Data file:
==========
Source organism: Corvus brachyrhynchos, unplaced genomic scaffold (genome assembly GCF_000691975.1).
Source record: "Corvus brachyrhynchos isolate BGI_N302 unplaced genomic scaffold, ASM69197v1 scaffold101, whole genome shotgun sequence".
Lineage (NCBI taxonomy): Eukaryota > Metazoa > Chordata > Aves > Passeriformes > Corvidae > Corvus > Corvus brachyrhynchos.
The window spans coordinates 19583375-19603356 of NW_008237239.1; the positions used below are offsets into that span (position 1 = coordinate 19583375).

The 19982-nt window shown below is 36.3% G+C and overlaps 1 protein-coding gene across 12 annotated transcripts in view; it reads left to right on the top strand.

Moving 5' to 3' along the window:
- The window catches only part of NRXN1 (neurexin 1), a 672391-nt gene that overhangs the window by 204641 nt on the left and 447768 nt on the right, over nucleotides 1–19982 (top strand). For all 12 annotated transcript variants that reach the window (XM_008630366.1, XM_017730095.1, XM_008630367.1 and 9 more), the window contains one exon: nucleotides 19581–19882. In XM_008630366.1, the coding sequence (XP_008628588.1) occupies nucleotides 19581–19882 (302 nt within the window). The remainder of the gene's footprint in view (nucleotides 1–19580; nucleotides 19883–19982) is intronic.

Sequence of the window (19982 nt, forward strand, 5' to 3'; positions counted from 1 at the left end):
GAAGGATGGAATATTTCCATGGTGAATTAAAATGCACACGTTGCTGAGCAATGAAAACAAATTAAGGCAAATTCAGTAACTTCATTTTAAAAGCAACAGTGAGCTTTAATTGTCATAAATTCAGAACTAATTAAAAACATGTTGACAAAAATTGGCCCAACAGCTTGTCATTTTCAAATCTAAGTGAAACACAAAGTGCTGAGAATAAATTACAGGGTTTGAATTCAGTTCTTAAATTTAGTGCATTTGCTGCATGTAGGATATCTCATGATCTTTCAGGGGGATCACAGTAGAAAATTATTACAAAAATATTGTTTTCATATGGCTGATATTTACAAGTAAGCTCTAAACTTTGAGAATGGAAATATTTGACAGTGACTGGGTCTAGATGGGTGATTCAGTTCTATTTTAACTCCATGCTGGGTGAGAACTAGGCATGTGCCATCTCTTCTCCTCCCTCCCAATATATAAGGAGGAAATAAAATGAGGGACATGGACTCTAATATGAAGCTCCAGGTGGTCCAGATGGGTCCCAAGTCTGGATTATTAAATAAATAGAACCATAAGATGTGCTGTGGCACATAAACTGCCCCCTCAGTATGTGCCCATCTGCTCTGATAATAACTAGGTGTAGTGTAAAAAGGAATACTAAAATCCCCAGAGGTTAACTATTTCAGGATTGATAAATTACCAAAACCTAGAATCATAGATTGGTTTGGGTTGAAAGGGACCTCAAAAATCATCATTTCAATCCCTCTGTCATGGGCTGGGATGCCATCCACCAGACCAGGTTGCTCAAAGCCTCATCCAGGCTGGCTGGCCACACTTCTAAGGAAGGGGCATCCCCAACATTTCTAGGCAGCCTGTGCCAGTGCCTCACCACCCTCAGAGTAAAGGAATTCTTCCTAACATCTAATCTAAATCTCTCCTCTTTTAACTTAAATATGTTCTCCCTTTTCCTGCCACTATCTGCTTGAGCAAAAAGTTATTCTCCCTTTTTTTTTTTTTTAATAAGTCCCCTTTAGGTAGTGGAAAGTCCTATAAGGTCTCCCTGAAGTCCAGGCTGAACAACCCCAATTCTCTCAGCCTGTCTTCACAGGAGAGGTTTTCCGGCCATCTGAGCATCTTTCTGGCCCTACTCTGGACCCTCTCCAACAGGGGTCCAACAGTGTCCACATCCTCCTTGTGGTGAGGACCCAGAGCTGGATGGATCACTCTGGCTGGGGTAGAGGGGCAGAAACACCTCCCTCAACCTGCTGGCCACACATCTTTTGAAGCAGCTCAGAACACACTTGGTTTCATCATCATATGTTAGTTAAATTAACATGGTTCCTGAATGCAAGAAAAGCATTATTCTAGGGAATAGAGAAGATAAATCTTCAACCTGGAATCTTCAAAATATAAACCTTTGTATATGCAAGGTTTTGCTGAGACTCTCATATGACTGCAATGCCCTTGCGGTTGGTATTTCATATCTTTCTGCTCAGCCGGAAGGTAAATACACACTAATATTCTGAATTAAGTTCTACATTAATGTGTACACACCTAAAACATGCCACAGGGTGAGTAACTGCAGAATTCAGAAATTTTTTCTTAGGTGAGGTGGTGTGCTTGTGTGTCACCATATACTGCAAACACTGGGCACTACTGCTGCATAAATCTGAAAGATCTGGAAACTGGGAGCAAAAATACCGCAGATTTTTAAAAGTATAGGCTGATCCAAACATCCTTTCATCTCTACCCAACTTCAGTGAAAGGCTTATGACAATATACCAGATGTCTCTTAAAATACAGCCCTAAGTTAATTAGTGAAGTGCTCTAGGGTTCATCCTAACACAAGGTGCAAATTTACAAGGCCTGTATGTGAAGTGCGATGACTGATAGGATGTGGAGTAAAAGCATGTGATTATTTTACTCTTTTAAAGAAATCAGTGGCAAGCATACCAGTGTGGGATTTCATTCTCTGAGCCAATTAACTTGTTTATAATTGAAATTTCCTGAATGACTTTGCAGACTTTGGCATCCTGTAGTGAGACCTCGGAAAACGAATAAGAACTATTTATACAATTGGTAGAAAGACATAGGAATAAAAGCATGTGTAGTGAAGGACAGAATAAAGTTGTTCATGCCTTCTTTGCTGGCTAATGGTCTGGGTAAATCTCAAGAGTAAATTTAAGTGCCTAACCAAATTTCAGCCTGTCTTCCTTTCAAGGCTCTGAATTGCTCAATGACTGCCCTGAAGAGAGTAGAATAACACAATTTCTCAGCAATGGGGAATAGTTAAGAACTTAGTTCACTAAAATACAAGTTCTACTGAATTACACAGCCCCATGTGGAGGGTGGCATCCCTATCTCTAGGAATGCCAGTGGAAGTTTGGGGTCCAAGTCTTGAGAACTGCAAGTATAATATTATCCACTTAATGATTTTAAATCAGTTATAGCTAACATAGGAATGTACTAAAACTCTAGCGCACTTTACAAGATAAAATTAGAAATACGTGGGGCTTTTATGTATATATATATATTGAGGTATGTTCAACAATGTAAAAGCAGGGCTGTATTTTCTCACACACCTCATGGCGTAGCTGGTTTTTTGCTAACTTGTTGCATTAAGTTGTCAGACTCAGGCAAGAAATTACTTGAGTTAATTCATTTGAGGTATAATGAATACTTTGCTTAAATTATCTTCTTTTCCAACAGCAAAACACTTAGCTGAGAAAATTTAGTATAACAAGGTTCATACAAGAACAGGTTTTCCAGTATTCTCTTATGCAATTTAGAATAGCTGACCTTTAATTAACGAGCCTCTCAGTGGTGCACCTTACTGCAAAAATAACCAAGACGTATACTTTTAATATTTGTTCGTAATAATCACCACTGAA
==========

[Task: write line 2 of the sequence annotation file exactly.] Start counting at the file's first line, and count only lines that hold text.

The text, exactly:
Source record: "Corvus brachyrhynchos isolate BGI_N302 unplaced genomic scaffold, ASM69197v1 scaffold101, whole genome shotgun sequence".